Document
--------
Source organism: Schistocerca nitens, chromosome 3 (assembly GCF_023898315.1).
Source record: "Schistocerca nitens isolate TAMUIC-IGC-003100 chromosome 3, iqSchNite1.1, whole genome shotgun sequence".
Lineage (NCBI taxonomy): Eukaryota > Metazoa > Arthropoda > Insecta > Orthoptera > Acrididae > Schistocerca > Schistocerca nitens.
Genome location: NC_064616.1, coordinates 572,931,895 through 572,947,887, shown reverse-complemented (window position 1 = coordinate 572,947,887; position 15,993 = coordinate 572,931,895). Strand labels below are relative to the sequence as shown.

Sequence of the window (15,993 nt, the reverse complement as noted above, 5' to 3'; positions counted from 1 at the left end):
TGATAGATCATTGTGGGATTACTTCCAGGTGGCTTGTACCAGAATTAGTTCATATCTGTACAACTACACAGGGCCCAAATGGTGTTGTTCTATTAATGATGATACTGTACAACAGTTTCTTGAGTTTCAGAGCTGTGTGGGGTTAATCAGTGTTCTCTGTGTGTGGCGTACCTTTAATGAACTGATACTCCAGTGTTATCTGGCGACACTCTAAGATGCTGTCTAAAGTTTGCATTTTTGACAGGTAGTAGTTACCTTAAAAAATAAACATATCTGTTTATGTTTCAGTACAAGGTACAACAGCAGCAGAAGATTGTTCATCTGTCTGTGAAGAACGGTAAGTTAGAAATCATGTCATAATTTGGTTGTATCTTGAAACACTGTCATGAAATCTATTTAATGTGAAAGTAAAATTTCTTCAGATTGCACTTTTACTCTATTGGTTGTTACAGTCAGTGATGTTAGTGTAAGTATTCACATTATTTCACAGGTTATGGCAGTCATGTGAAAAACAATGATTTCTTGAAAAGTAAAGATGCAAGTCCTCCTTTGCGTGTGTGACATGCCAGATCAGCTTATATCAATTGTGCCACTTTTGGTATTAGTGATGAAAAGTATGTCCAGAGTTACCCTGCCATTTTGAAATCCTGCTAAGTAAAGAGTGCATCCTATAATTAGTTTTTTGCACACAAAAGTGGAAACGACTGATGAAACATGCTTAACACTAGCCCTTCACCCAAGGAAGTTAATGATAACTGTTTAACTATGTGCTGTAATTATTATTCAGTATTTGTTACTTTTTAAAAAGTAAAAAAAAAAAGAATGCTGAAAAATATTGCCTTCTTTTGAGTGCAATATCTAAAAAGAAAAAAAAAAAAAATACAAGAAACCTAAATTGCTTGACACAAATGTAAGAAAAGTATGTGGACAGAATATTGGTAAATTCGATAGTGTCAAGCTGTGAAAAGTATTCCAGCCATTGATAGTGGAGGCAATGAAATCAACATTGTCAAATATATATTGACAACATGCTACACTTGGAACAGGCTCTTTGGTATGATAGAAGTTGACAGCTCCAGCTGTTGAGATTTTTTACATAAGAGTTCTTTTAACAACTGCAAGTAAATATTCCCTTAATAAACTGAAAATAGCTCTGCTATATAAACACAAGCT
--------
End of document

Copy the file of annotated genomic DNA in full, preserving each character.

Source organism: Schistocerca nitens, chromosome 3 (assembly GCF_023898315.1).
Source record: "Schistocerca nitens isolate TAMUIC-IGC-003100 chromosome 3, iqSchNite1.1, whole genome shotgun sequence".
Lineage (NCBI taxonomy): Eukaryota > Metazoa > Arthropoda > Insecta > Orthoptera > Acrididae > Schistocerca > Schistocerca nitens.
Genome location: NC_064616.1, coordinates 572,931,895 through 572,947,887, shown reverse-complemented (window position 1 = coordinate 572,947,887; position 15,993 = coordinate 572,931,895). Strand labels below are relative to the sequence as shown.

Sequence of the window (15,993 nt, the reverse complement as noted above, 5' to 3'; positions counted from 1 at the left end):
TGATAGATCATTGTGGGATTACTTCCAGGTGGCTTGTACCAGAATTAGTTCATATCTGTACAACTACACAGGGCCCAAATGGTGTTGTTCTATTAATGATGATACTGTACAACAGTTTCTTGAGTTTCAGAGCTGTGTGGGGTTAATCAGTGTTCTCTGTGTGTGGCGTACCTTTAATGAACTGATACTCCAGTGTTATCTGGCGACACTCTAAGATGCTGTCTAAAGTTTGCATTTTTGACAGGTAGTAGTTACCTTAAAAAATAAACATATCTGTTTATGTTTCAGTACAAGGTACAACAGCAGCAGAAGATTGTTCATCTGTCTGTGAAGAACGGTAAGTTAGAAATCATGTCATAATTTGGTTGTATCTTGAAACACTGTCATGAAATCTATTTAATGTGAAAGTAAAATTTCTTCAGATTGCACTTTTACTCTATTGGTTGTTACAGTCAGTGATGTTAGTGTAAGTATTCACATTATTTCACAGGTTATGGCAGTCATGTGAAAAACAATGATTTCTTGAAAAGTAAAGATGCAAGTCCTCCTTTGCGTGTGTGACATGCCAGATCAGCTTATATCAATTGTGCCACTTTTGGTATTAGTGATGAAAAGTATGTCCAGAGTTACCCTGCCATTTTGAAATCCTGCTAAGTAAAGAGTGCATCCTATAATTAGTTTTTTGCACACAAAAGTGGAAACGACTGATGAAACATGCTTAACACTAGCCCTTCACCCAAGGAAGTTAATGATAACTGTTTAACTATGTGCTGTAATTATTATTCAGTATTTGTTACTTTTTAAAAAGTAAAAAAAAAAAGAATGCTGAAAAATATTGCCTTCTTTTGAGTGCAATATCTAAAAAGAAAAAAAAAAAAAATACAAGAAACCTAAATTGCTTGACACAAATGTAAGAAAAGTATGTGGACAGAATATTGGTAAATTCGATAGTGTCAAGCTGTGAAAAGTATTCCAGCCATTGATAGTGGAGGCAATGAAATCAACATTGTCAAATATATATTGACAACATGCTACACTTGGAACAGGCTCTTTGGTATGATAGAAGTTGACAGCTCCAGCTGTTGAGATTTTTTACATAAGAGTTCTTTTAACAACTGCAAGTAAATATTCCCTTAATAAACTGAAAATAGCTCTGCTATATAAACACAAGCT